I used to be for sure. You’re always gonna get comments and social media but ultimately it doesn’t matter if you believe in your artwork. I don't really care what people say and honestly, now I just get positive feedback. I get a lot of people connecting to a lot of what I create which is so lovely and motivating and kind of makes you think you’re on the right path. Obviously I create for myself first and foremost, but to be able to create something that other people can connect to is just the best. We have this thing in our culture [Sikhism] called Seva which is selfless service to our community and in a way, I think my work does that by the way it speaks to people.

Do you need to get into a certain mindset to create - do you have to be in a certain place or it to be a certain time for you to create?

Honestly, it just happens - last week, I didn't create for the whole week and I was so upset because I just wanted to create and I tried to and it just wasn't coming out the way I wanted to so I just left it. Then after a few days, the one thing that made me create was a hibiscus flower that I had at home and it just inspired me in that moment. The best things kind of always come at the most random times and you get inspired by stuff that you wouldn't expect to be inspired by.


You’ve hosted workshops talking about your art and illustration as well as topics such as self-love and positive mental health - how did you get into workshops and what do you hope people take away from it?

I remember early on, being asked by my friend who’s an art tutor to come into her primary school and do some workshops with her pupils. I really enjoyed it and knew it was something that I wanted to do but I didn't know how I'd incorporate my own stuff. Years later, I was asked to host workshops for The Tate and for Converse and it was cool as we incorporated our own styles in them and it was interesting to see how different people interpret those themes for themselves. By the end of it, I really hope people leave happy and positive and willing to explore their creativity on their own. I also hope that they have had the chance to open up something within themselves.  

What do you feel has been your biggest achievement to date and why?

I love all the products that I've done so achievement for me is not about projects. I think just having that courage to continue with what I'm doing is probably the biggest thing because it can be so difficult. I think every single project and decision I have made has developed me in some way and they've all had their own value. Even with university, you can't look back and say it was a waste of time as you’ve learned stuff, you’ve met people, you’ve developed your confidence, you experimented and explored and found out what was right and wrong for you. There is so much in each project and each experience in life and in this creative journey that is special or meaningful.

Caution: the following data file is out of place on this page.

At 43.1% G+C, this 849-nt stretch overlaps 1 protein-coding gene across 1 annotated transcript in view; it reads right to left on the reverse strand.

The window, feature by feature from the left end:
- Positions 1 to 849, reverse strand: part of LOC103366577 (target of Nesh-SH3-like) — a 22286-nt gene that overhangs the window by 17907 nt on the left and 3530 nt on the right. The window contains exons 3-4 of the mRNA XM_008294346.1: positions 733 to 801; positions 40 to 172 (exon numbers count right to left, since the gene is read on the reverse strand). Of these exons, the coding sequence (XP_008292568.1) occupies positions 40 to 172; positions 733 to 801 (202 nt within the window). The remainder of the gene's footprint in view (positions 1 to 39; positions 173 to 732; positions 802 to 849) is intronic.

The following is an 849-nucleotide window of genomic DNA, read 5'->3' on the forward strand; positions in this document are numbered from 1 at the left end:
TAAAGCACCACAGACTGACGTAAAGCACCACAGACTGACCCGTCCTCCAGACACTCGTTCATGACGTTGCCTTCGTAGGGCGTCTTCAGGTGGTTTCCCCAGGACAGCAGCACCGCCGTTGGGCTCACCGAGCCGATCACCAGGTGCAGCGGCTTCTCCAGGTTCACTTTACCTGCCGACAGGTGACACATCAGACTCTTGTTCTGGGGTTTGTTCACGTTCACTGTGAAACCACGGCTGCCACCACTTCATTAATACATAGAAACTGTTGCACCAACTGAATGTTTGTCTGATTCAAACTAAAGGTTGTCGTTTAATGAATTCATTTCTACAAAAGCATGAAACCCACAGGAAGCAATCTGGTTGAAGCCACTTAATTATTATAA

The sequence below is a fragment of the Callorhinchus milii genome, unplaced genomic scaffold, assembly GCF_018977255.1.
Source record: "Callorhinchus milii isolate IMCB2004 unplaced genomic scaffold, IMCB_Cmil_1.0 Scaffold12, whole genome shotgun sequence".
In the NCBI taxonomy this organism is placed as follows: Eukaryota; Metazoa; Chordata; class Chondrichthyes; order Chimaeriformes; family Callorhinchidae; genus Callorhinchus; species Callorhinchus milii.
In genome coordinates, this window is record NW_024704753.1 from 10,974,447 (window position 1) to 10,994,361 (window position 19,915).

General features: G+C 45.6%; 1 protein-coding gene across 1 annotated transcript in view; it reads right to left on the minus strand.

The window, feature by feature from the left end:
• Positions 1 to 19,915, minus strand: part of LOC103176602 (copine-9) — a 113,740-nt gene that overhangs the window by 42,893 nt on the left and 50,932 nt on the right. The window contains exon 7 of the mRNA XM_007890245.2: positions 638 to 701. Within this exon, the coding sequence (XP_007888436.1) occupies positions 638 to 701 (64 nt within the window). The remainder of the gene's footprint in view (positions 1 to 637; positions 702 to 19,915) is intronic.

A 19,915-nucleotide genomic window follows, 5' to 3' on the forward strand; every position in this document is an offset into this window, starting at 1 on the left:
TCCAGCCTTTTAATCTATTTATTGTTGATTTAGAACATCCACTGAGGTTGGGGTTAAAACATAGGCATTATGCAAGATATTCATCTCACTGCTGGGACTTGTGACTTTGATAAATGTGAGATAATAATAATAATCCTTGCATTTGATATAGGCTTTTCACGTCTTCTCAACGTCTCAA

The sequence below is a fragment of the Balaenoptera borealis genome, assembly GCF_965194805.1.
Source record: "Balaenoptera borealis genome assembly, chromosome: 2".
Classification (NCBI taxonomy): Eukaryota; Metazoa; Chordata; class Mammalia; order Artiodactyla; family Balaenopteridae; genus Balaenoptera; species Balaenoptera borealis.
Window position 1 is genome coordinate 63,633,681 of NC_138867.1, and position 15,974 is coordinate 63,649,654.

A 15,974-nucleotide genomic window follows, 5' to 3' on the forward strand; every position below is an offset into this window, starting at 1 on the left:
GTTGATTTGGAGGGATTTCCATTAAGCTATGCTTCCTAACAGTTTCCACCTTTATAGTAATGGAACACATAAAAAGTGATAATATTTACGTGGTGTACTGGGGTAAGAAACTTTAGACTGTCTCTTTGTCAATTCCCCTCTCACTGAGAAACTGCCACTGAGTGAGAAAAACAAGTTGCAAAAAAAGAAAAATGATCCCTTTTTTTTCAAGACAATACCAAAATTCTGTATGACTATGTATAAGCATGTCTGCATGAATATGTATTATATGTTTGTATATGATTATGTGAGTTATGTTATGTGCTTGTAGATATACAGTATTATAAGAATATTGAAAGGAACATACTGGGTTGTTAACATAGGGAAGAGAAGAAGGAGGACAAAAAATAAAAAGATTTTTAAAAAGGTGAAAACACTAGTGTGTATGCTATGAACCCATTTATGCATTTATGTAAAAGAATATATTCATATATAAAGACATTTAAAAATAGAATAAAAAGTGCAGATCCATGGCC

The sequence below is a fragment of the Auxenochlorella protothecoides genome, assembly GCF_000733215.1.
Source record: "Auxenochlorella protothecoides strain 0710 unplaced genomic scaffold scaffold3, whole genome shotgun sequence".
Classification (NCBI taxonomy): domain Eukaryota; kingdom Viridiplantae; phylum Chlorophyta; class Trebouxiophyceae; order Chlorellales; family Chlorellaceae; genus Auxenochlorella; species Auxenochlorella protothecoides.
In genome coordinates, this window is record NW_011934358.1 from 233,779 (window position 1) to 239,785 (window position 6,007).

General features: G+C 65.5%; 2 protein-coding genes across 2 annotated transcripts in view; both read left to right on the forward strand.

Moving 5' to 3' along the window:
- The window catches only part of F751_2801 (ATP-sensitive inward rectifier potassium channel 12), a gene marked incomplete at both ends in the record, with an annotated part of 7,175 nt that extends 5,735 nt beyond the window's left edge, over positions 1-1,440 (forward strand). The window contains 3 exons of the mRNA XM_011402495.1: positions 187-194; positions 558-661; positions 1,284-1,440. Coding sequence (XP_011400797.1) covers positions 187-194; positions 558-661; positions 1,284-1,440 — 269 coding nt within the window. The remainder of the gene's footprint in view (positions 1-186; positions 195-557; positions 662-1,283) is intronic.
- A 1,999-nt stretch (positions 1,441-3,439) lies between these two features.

You have previously done work with the likes of Coca-Cola, Bombay Saphire and Vans - was that a goal for you to work with big brands or was it something that happened quite organically?

Honestly, working with big brands is always something I have wanted to do but it actually happened really organically. I feel blessed that I have been able to work on some sick projects and even though companies will always come with their specific direction, they have also been open to my ideas and what I may potentially want to do. With each project, I always bring a different perspective and I learn and grow from each one. For every piece that I do or everything I create, I would like to think that it's authentic to me like - the main thing is that if your heart is in it,  then you will create your best work. I would love to do more work with luxury brands, decorating the Staples Centre - those are my long-term goals.

“Working as authentic as you can is what you should always do. If it doesn’t feel right, don’t do it”.

What are your hopes for the future with regards to your role and what you hope to achieve by the end of the year?

Obviously, I would love to work with and collaborate with more brands and stuff. I’d also love to tap in more to my own creativity and do more with my own work - there is so much I want to do. Another big thing for me is working my brand because ‘Paradise Girl’ is something I created and started but I didn’t have time to focus on the business side because I wanted to be so creative in my work. So while at the moment, I want to work on myself as an artist, next for me is working on the brand and business.

Follow Jasmin’s journey via her website and social media